An Evaluation of Educational Institutions Safe Reopening Strategies for In-Person Classes amid the COVID-19 Pandemic

Ujjal Mukherjee, Subhonmesh Bose, Anton Ivanov, Sebastian Souyris, Sridhar Seshadri, Padmavati Sridhar, Ronald Watkins, Yuqian Xu

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Received date: 12th September 2020

Research Context. Can educational institutions open up safely amid COVID-19? We build an epidemiological model to investigate the strategies necessary for institutions to safely reopen. The four measures that are most relevant for in-person opening are: (i) wide-spread rapid testing, possibly saliva-based, (ii) enforcement of mask-wearing, (iii) social distancing, and (iv) contact tracing. Research Design. Using an analytical setup, we theoretically demonstrate that institutions need to test at a relatively high level (e.g., at least once every week for all individuals) in the initial phases of reopening. Guided by the analytical setup, we derive insights from an agent-based simulation. Contact tracing is relatively more important when the positivity rate from random testing is relatively low, which is likely during the initial phases. An adaptive testing strategy based on positivity rates can help institutions optimally manage the costs and risks of reopening. Finally, to demonstrate the strategies in practice, we provide empirical estimates of some of the educational institutions opening up experience and comment on mitigation strategies. Empirically, we characterize the role of testing using data from the SHIELD program at the University of Illinois at Urbana Champaign (UIUC). Results. We show that increasing the testing levels from 0.2 per capita per day to 0.3 per capita per day can reduce the infectivity from 0.25 to 0.01, with an average slope of the infectivity to the testing curve being 0.35 in this range. We also cross-validate the results with data from a large number of universities in the United States, and show that institutions with higher levels of testing are associated with lower infections.  The estimated marginal effect of increasing testing levels by 1% per capita per day across universities can reduce the positivity by an average of 0.0228% with a 99% confidence interval of [0.0209%-0.0253%]. We also provide an estimate of the locational effects of institutions on mitigation strategies. We estimate from data on 228 different universities across the United States that an increase of infection rate at the county where a university is located by 1% has the potential to increase the institutional infection rate by an average of 0.14% with a 99% confidence interval of [0.032% – 0.248%] across all universities. This indicates that universities are not closed systems, rather they are open systems subject to external influence, and the extent of external influence potential is an important consideration for opening up of universities. Contributions. This paper contributes to the nascent literature on combating the COVID-19 pandemic and is especially relevant for large organizations. This work is motivated and guided by the SHIELD program of UIUC. We provide important policy pointers for the reopening of universities.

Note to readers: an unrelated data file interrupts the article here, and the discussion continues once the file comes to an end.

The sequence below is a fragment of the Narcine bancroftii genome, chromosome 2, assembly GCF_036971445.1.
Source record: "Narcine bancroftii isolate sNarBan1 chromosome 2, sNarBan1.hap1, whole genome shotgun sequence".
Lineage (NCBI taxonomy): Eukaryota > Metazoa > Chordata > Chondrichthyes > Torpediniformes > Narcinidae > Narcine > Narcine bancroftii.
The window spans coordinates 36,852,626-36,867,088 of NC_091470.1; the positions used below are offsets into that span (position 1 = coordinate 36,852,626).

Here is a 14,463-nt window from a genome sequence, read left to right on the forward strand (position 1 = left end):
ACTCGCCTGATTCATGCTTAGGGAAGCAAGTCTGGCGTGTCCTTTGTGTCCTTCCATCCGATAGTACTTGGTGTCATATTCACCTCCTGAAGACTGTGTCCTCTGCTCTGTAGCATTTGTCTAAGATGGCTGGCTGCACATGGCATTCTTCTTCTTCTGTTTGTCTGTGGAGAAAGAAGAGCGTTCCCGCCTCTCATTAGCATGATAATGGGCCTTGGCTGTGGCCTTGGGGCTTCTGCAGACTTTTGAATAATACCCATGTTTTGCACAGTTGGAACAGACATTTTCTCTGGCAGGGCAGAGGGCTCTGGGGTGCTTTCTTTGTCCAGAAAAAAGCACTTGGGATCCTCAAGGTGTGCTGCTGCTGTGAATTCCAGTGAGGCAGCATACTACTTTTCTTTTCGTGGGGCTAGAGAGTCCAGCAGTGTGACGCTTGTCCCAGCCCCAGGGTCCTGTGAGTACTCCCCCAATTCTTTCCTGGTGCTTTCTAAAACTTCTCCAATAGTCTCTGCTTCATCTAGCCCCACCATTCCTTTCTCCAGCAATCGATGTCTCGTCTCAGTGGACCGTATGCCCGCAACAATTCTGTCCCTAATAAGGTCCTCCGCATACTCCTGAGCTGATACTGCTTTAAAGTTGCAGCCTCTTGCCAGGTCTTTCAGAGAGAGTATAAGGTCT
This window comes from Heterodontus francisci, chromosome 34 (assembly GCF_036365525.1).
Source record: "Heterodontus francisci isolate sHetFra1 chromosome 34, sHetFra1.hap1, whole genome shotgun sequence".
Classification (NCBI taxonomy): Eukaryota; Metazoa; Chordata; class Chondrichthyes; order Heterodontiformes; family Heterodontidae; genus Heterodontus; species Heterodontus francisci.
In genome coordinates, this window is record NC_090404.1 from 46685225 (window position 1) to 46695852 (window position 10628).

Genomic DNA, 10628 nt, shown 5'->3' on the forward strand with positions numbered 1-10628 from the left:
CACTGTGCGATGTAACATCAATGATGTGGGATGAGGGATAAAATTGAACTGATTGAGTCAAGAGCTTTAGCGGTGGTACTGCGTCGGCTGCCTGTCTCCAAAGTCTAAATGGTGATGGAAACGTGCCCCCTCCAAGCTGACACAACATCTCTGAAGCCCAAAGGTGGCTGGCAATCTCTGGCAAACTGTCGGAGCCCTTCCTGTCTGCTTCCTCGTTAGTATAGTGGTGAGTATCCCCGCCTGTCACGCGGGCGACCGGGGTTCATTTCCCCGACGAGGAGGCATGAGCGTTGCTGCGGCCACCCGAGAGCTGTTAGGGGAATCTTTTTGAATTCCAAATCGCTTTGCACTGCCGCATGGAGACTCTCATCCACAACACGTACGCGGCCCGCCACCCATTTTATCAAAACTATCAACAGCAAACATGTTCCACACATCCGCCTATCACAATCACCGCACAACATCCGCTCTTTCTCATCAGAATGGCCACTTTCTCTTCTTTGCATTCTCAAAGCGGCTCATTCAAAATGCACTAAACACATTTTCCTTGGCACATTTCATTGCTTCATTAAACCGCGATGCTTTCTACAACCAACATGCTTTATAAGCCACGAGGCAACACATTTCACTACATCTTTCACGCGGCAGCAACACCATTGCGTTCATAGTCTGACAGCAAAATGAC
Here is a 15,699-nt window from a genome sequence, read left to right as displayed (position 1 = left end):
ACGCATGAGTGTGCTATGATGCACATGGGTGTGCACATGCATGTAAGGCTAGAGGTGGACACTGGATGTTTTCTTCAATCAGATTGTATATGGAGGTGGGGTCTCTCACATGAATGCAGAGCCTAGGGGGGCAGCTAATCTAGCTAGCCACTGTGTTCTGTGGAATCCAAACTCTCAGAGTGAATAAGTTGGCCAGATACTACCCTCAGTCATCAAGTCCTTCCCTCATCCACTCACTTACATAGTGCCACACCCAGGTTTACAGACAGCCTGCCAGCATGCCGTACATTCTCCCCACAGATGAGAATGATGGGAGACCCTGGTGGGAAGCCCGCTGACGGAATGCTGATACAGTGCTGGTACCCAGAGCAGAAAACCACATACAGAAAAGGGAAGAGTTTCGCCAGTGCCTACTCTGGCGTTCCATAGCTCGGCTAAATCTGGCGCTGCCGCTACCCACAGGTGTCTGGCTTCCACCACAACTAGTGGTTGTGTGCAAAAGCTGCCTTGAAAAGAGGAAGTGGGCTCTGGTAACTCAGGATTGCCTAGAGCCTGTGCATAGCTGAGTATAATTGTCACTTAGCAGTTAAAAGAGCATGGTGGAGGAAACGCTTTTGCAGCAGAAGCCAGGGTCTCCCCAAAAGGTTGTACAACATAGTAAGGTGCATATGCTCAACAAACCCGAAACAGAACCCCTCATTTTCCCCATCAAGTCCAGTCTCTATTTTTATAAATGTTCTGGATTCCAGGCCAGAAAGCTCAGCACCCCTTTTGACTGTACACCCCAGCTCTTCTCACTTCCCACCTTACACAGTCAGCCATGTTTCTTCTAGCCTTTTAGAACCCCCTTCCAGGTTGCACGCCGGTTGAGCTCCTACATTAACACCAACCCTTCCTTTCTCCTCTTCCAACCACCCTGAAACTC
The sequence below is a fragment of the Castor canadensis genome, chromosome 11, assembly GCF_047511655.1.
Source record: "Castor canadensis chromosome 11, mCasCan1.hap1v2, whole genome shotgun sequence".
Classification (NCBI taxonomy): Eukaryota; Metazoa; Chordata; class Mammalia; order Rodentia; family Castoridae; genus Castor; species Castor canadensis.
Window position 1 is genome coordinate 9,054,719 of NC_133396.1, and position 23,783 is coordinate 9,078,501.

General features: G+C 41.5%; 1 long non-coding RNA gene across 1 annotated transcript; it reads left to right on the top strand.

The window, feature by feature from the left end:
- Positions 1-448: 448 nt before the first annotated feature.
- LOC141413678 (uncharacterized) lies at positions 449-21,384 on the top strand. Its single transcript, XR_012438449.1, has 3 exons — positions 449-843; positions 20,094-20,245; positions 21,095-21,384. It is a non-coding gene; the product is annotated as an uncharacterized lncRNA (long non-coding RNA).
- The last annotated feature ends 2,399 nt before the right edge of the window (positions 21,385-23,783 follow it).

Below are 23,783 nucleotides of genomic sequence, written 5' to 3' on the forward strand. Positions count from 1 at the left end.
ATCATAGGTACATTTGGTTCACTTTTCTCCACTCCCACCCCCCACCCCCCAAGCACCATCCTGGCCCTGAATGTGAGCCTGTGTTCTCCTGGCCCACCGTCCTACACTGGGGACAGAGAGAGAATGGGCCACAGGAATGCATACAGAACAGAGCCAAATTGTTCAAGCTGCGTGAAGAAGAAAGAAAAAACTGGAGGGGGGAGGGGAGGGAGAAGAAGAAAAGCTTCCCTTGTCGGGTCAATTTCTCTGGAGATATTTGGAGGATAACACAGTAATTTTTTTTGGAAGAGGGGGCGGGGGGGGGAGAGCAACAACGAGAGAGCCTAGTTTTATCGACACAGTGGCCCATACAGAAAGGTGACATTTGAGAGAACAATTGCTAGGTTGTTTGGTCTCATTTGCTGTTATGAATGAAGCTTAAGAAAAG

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This is an abstract of a preprint hosted on a preprint server, which is currently undergoing peer review at Scientific Reports. The findings have yet to be thoroughly evaluated, nor has a decision on ultimate publication been made. Therefore, the results reported should not be considered conclusive, and these findings should not be used to inform clinical practice, or public health policy, or be promoted as verified information.

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